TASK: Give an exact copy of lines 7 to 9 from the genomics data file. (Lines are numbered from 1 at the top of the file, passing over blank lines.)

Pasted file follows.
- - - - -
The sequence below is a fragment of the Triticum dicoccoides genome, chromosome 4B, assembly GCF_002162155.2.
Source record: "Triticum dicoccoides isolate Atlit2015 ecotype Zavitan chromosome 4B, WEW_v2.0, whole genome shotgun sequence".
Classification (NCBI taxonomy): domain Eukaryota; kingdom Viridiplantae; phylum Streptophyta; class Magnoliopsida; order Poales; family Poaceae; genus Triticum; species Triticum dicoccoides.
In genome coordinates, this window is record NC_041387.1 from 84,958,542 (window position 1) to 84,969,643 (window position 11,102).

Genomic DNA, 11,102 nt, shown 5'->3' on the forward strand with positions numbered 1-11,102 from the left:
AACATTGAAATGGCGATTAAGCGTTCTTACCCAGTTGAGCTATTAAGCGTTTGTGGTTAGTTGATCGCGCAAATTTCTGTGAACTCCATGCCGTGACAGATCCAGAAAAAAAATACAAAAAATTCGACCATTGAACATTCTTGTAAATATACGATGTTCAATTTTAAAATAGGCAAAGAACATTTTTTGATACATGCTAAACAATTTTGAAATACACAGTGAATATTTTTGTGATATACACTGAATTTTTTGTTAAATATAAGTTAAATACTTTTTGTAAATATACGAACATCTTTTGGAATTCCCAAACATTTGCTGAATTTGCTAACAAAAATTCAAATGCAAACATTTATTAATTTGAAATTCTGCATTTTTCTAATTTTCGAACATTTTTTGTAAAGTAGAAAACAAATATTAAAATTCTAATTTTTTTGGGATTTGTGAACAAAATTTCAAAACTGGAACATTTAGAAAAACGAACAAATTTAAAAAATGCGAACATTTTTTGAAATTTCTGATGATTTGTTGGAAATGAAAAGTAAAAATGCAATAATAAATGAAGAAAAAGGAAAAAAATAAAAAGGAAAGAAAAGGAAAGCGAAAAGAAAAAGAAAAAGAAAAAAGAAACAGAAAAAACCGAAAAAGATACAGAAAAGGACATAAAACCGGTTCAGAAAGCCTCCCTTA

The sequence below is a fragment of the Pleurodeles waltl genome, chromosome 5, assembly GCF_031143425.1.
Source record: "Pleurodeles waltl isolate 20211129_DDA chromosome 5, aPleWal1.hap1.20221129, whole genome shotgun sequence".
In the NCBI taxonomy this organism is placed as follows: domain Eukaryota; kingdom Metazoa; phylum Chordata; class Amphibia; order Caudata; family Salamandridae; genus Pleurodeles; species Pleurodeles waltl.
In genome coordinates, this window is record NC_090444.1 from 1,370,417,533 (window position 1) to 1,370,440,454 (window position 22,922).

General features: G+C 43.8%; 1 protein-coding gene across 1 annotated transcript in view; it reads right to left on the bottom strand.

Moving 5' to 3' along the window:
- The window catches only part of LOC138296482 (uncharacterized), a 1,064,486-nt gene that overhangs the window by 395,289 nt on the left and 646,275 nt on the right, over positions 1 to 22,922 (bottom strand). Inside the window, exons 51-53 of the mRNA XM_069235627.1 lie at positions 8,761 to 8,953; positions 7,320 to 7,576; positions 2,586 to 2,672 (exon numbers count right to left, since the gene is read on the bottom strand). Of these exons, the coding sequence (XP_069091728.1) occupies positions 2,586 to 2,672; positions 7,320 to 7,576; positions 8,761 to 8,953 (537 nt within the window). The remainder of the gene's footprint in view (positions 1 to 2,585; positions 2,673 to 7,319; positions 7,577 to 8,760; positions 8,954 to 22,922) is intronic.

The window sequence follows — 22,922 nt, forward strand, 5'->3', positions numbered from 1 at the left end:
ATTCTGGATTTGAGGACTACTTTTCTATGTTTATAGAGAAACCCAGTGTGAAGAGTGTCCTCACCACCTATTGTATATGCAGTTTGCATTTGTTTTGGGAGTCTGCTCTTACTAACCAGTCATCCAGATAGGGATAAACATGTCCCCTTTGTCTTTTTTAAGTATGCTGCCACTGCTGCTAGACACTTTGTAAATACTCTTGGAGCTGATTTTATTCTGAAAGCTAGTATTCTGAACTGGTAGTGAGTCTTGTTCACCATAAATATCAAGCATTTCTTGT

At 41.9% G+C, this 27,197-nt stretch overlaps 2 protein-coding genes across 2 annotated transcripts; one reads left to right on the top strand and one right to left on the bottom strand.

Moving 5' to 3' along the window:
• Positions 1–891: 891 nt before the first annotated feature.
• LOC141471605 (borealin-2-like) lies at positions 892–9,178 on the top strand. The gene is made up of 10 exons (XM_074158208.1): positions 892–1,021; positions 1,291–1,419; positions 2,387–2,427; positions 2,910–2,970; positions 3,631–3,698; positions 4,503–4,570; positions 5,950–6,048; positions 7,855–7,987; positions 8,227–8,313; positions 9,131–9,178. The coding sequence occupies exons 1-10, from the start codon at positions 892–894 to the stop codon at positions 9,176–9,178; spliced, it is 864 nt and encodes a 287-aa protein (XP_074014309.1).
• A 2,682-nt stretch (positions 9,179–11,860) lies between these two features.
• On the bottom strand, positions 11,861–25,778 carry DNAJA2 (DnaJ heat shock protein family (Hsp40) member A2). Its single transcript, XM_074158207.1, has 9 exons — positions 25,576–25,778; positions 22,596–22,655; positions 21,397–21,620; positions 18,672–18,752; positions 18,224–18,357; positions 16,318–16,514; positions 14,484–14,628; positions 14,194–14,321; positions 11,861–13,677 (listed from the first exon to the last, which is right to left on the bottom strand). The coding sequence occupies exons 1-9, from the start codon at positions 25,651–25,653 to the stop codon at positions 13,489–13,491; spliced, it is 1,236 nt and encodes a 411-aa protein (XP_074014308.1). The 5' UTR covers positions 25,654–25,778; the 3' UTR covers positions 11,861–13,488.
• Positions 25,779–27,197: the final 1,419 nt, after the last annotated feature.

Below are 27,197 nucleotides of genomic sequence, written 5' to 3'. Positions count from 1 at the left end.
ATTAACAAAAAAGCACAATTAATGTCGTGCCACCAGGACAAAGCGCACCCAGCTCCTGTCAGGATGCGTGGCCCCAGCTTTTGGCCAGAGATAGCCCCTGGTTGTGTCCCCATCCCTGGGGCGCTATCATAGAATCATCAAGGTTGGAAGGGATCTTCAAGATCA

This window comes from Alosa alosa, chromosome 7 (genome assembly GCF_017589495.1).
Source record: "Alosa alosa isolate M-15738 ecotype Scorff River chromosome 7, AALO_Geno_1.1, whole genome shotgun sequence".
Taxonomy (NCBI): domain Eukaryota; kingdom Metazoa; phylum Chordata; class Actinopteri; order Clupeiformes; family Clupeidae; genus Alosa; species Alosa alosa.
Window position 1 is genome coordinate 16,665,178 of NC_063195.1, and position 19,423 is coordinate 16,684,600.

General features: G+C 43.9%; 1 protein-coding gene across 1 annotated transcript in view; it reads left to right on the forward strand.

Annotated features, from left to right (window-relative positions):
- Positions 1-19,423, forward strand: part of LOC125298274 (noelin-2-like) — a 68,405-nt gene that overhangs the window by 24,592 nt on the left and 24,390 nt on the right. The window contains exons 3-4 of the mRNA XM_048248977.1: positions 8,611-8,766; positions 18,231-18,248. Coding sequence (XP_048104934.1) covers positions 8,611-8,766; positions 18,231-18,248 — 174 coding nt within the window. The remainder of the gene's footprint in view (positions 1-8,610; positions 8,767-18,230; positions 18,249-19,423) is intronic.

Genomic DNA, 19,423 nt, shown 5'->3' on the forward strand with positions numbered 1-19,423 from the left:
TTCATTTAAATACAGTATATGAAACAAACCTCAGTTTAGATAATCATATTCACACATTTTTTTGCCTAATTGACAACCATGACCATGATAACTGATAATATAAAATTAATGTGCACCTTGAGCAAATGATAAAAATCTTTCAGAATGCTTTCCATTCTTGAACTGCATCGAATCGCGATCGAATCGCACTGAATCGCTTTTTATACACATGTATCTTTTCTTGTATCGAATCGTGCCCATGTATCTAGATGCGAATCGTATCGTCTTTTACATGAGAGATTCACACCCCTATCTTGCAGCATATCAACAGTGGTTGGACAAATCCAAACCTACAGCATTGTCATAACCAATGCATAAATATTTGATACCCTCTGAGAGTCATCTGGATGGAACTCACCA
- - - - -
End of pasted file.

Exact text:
The sequence below is a fragment of the Pleurodeles waltl genome, chromosome 5, assembly GCF_031143425.1.
Source record: "Pleurodeles waltl isolate 20211129_DDA chromosome 5, aPleWal1.hap1.20221129, whole genome shotgun sequence".
In the NCBI taxonomy this organism is placed as follows: domain Eukaryota; kingdom Metazoa; phylum Chordata; class Amphibia; order Caudata; family Salamandridae; genus Pleurodeles; species Pleurodeles waltl.